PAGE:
Vocations Grow on Trees—Family Trees

On Monday August 21, 2017, while the nation was transfixed by the first total solar eclipse in 26 years, the Carrion brothers, Michael and Patrick, were busy celebrating 75 years of priesthood with clergy and religious from throughout the Archdiocese of Baltimore.

“We invited seven pairs of family members who are either priests or religious, and even the sun, the moon, and the stars celebrated with us. Sort of like the Star of Bethlehem,” joked Fr. Patrick.On that day, Fr. Michael had been a priest for exactly 40 years and three months, and Fr. Patrick for 34 years and nine months. They invited:

  • Brothers Fr. Michael Roach and Fr. Thomas Roach, S.J.
  • Brothers Fr. Jesse Bolger and Br. Justin Bolger
  • Brothers Fr. Michael Rubeling and seminarian Peter Rubeling
  • Brothers Fr. Andrew DeFusco and seminarian Matthew DeFusco
  • Deacon Frank Laws and his son Fr. Josh Laws
  • And perhaps the most unique pair, Fr. John Rapisarda, whose dad Greg was an ordained deacon, until he was widowed, later being ordained Fr. Greg Rapisarda

If the celebration was an indication of anything, it is that vocations grow on trees—family trees.

Fr. Michael and Fr. Patrick aren’t the only priestly or religious vocations in their immediate family. Each of their parents has an aunt who was a religious sister; Sister Mary of the Divine Heart, R.G.S, and Sr. Mary Bernardella, S.S.N.D.

Their uncle Fr. Martin Flahavan was a priest of the Archdiocese of Baltimore and a frequent family visitor.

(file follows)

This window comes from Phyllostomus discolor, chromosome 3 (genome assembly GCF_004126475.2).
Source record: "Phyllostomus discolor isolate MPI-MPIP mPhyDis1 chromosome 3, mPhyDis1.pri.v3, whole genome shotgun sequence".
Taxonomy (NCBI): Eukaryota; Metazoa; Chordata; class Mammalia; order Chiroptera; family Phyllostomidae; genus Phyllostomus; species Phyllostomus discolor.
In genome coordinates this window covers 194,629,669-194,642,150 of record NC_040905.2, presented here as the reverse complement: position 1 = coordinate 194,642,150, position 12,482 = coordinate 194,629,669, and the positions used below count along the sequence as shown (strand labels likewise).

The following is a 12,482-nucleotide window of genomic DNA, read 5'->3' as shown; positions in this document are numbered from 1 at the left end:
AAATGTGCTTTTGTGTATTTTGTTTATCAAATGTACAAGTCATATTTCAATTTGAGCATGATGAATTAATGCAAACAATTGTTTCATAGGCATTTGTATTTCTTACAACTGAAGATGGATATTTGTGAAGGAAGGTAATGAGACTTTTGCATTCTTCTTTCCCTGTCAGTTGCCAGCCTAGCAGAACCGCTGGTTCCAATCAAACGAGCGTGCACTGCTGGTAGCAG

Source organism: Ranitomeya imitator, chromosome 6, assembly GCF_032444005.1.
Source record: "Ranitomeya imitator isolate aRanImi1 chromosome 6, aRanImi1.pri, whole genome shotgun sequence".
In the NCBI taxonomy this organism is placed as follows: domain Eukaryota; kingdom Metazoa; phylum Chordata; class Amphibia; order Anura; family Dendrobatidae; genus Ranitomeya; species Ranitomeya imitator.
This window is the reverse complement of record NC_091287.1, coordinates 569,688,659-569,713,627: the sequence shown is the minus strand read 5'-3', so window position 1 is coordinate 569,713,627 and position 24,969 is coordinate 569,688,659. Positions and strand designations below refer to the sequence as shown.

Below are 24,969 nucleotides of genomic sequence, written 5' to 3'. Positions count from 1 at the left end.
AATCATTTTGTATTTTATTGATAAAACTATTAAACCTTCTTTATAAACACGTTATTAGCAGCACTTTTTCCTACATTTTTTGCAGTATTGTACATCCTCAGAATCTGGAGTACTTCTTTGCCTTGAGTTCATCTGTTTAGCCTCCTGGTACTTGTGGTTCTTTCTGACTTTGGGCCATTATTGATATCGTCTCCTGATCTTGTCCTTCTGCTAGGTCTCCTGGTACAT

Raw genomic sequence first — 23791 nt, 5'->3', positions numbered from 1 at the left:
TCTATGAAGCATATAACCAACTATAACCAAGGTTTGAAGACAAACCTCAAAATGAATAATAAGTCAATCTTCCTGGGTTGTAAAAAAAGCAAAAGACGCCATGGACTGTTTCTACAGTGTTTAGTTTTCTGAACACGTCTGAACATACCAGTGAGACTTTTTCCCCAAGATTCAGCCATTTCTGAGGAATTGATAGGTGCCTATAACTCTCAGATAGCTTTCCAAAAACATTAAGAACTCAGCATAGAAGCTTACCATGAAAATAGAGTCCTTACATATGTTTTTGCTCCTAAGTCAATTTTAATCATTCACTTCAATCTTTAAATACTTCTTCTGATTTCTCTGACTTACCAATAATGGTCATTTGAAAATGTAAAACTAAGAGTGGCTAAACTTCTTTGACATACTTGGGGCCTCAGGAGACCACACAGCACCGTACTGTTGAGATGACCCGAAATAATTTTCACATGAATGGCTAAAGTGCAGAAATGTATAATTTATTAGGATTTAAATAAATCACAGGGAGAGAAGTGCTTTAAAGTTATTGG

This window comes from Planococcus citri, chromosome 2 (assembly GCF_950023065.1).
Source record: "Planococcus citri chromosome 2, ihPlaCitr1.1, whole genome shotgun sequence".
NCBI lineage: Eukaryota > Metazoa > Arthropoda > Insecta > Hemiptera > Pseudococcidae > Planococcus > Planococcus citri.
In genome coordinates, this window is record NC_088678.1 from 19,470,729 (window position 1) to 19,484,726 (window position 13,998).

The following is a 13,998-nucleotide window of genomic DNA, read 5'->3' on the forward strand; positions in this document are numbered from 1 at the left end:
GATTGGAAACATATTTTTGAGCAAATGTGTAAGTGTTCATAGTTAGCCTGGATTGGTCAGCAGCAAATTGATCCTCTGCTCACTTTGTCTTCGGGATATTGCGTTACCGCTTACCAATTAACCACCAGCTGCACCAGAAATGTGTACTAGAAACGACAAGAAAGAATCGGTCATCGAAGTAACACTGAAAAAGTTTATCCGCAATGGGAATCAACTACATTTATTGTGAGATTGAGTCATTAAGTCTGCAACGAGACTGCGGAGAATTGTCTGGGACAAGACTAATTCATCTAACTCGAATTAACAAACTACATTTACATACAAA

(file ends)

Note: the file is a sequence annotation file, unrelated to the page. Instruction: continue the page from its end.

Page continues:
“He came to the house a lot, and he was always ‘uncle Martin,’ not, ‘Father Flahavan.’ Being a priest, to us, was something normal, something basic. It was just a part of growing up,” Fr. Patrick said.

Michael, Patrick, and their brother Timothy were all altar servers growing up in a devout Catholic household with parents Walter and Helen, but Fr. Michael’s path to the priesthood was sudden. He hadn’t considered it until he was about to graduate from high school, then almost suddenly made the decision to enter college seminary.

Fr. Patrick’s discernment process was almost exactly opposite his brother’s. His first recollection of considering the priesthood came when he was seven years old, but, though the desire for the priesthood was there, he chose to go to the University of Maryland. After graduating, he considered pursuing a Masters in Public Health.

But that was when he finally decided to enter seminary. He went home to tell his parents, whose reaction was surprising—at least to him.

“I thought, ‘If I’m ever going to try this, this is the time to try it, so I went home to tell my parents,” Fr. Patrick said. “They were like, ‘That doesn’t surprise us. Michael, he surprised us. But you? That doesn’t surprise us at all.”

While Patrick was in seminary, having a brother who was a priest—Fr. Michael was ordained in 1977, five years before Fr. Patrick’s ordination—came in handy.

“I can remember some times in the seminary, very vividly, Michael and I were coming back from burying our aunt. It was my first semester in seminary and I was having a difficult time. I was able to share that with Michael. It was safe. I needed advice, and he was there. He could provide that perspective as a priest, a former seminarian, and as my brother.”

Brother priests man the grill

To this day, they continue to be “brother priests” in every sense of the phrase.

“There are a lot of times where something comes up that you need to talk about, a struggle or a problem, and you know you’ve got somebody who understands exactly what you’re talking about,” Fr. Michael said. “He’s living the same life as me, and he’s my brother. I don’t have to reach out to somebody official in the diocese. I can always call my priest brother.”

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